1. @EP

      Nuclear power can drive cars much more directly, via batteries. Instead of shifting the source of motor fuel, they get rid of it entirely. I’m doing it now, averaging almost 140 MPG since March. It’s great!

      Have you spent much time driving around the United States and the rest of the world? Have you noticed how large the installed base of petroleum fueled vehicles is?

      How will batteries provide powered flight?

      1. Have you spent much time driving around the United States and the rest of the world?

        Only from Michigan to the West coast a bunch of times, to Kitty Hawk once, and almost to the Gulf coast once.  I’ve spent a few days on the Trans-Can.  Road trips are my favorite vacation style.

        Have you noticed how large the installed base of petroleum fueled vehicles is?

        I’ve also noticed that they don’t last very long, and the government stats people say that roughly half a light-duty vehicle’s lifetime mileage is driven in the first six years.  If fuel prices went much higher, the retirement of the older fleet would be accelerated just as it was after the 70’s oil price shocks.

        How will batteries provide powered flight?

        Not too badly, actually; there’s actually been a flight done with batteries (lithium-ion, I assume).  (Changing the subject?)  The requirement for aviation fuel is small enough that it could be handled by LNG without making any big changes.  At least one company is trying to replace avgas with CNG.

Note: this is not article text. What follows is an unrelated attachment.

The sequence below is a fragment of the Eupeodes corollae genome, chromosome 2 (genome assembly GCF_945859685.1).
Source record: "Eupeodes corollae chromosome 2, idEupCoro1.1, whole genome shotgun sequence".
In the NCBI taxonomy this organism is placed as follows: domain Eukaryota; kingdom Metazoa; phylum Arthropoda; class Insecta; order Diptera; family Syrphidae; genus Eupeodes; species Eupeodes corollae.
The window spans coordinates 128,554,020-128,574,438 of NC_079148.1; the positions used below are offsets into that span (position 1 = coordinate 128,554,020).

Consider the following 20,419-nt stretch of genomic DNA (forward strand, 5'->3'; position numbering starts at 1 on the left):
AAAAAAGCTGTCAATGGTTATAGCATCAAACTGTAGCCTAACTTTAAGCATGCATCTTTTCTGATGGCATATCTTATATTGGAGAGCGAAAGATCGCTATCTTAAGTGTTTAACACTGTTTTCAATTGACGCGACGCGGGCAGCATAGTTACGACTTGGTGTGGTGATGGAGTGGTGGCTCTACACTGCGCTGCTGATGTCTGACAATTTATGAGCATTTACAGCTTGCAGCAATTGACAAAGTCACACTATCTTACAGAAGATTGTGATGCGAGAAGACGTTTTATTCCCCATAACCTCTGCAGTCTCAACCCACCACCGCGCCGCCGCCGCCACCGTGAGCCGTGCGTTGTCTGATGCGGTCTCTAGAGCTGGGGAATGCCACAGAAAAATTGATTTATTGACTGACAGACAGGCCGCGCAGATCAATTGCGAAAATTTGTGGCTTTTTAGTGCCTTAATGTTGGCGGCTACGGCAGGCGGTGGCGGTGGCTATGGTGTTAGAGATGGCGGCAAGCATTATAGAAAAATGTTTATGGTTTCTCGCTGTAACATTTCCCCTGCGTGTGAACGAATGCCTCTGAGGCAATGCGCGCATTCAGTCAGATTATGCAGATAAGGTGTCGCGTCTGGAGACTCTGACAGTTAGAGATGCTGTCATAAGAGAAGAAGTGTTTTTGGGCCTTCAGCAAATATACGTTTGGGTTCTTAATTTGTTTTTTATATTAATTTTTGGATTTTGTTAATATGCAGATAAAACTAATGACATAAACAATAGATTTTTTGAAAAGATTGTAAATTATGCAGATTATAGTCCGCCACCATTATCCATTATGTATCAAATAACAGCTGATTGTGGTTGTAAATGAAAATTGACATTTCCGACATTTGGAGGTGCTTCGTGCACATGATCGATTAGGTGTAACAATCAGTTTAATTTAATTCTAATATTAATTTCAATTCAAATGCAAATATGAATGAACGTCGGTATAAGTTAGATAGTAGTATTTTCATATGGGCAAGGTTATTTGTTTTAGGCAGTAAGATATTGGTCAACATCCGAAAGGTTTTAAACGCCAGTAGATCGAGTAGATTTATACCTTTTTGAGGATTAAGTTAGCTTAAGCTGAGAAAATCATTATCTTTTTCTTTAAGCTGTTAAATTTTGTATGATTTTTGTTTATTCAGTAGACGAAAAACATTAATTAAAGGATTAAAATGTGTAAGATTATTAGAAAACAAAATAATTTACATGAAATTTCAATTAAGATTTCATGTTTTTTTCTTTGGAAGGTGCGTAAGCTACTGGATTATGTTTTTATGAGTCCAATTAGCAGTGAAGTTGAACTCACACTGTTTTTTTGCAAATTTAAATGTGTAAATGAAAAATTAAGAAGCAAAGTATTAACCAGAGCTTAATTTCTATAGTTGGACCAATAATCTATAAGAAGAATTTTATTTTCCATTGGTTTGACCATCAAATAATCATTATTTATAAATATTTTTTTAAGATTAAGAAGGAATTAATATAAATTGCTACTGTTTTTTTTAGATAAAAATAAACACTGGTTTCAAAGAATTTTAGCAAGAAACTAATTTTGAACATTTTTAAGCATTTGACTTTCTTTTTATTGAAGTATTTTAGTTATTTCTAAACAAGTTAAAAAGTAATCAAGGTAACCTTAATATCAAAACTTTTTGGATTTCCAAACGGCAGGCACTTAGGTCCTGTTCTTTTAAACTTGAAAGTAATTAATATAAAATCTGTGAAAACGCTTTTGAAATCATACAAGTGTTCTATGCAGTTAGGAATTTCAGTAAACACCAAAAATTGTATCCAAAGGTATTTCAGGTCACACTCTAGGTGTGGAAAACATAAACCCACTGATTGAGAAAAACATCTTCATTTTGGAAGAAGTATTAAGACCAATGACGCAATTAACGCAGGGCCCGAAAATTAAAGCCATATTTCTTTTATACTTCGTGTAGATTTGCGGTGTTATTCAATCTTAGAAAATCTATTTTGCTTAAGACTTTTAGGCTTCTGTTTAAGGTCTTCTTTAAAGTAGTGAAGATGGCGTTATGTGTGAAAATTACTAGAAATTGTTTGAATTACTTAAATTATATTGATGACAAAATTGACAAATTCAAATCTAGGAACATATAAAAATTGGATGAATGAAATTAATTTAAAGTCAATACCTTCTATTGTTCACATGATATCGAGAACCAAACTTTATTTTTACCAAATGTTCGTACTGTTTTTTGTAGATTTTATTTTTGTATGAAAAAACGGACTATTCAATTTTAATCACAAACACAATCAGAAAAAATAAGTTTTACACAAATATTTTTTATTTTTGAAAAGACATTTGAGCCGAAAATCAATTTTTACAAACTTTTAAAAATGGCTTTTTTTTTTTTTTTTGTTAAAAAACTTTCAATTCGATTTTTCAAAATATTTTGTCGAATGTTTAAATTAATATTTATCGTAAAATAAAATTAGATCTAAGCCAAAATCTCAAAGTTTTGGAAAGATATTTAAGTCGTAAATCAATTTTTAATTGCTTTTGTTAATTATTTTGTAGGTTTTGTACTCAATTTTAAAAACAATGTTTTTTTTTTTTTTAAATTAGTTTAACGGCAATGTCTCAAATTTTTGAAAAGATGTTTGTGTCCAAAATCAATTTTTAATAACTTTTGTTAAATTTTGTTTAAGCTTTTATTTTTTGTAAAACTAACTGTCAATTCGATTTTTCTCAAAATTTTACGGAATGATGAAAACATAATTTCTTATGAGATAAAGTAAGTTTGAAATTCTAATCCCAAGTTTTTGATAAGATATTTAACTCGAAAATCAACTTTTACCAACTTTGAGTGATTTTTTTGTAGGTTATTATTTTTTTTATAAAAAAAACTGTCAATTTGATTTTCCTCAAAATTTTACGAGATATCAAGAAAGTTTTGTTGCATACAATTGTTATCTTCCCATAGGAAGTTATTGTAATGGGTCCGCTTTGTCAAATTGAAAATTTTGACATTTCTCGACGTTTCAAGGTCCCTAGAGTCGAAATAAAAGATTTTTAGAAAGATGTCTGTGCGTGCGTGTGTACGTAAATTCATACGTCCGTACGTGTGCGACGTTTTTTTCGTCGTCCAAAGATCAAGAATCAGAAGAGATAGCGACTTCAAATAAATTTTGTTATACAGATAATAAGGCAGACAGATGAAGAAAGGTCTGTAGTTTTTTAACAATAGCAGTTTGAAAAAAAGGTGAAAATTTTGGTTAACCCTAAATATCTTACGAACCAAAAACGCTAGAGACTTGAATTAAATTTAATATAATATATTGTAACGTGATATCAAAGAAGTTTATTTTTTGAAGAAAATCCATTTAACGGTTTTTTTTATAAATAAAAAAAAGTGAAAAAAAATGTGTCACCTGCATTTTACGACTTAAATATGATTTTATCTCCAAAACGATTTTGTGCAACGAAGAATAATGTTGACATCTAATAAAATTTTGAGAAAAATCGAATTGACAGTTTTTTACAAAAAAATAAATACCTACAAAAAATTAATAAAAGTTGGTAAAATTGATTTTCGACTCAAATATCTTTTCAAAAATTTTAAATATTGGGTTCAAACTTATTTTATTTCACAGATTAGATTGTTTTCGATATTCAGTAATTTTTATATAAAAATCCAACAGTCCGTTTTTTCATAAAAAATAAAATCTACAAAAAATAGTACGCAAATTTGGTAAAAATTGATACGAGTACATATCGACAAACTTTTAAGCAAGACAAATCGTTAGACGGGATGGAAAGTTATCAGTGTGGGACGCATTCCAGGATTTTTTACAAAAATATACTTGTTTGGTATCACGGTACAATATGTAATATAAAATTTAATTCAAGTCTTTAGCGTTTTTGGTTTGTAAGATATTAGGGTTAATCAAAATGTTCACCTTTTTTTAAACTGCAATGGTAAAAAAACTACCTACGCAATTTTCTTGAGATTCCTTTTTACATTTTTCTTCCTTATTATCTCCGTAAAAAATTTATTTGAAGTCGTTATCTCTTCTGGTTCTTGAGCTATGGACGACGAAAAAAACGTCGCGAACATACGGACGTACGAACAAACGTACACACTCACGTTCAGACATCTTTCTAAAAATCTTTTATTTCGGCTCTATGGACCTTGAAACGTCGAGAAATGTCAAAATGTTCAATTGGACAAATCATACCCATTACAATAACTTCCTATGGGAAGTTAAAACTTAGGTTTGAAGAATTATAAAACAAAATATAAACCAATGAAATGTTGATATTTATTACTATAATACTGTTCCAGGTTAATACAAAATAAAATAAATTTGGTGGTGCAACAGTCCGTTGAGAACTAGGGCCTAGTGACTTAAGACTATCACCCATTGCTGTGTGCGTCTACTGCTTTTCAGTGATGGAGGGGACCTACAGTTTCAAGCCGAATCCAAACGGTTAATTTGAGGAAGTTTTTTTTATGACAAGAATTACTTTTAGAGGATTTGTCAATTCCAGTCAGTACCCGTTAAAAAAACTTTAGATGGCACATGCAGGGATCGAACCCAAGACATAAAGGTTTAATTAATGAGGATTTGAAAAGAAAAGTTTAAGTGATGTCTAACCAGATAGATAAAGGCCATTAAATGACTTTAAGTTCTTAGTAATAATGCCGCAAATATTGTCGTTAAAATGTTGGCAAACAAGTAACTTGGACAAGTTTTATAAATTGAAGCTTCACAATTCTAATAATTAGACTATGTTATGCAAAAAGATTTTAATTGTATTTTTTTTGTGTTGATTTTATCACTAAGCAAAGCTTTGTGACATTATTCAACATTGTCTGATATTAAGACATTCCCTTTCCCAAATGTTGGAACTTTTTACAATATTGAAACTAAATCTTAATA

The point is that making a 50-year infrastructure investment to serve the needs of 15-year assets makes no sense.

        1. E-P,

          What type of car have you been driving recently to achieve your 140 mpg equivalent? A Volt?

          The point about a 50-year infrastructure investment for a 15-year asset is a rather good one. My thinking/hope is that some sort of through-the-road charging, in combination with smaller-capacity batteries may turn out to be the ultimate infrastructure for personal automobiles. Although, battery change out stations for EVs designed for quick change-outs could possibly turn out to be a better option. Either way, I want to drive a nuclear-powered car within the next 5-ish years.

          1. I’m driving a Ford Fusion Energi.  Its electric mileage is already 30% nuclear, and I’d love to see that go to 100%.

            I’m with you on through-the-road power; I like Hanazawa’s capacitively-coupled through-the-tire-belt scheme, because it looks like you could just roll out the plates under a layer of new asphalt at the rate of multiple lane-miles per day.

    2. EP

      Coal is being delivered to roughly 600 sites around the country that are located near plentiful water sources and population centers. Re-purposing those assets to produce synthetic fuels is doable and can allow existing electrical utilities to expand their markets into pipeline gas, and transportation fuels. If the oil majors are unwilling to move, and service a significantly underserved market, then they can either adapt or loose market share.

      Here is a paper I presented at Coal Gen last year:
      https://www.dropbox.com/s/oux8q1nmb209sh0/Securing%20Our%20Energy%20Supply%20with%20Coal%20and%20Small%20Modular%20Reactors.pdf

  5. The definition of insanity is to try the same thing over and over again and expect a different result.

    Spain is loosing the renewables battle. Germany is choking on coal to save face in the pursuit of renewables. Now France wants to imitate its neighbour to look groovy.

    What is wrong with the European Union that has decided 2 days ago not to allow subsidies for nuclear but keep the flow of funds going for wind and solar.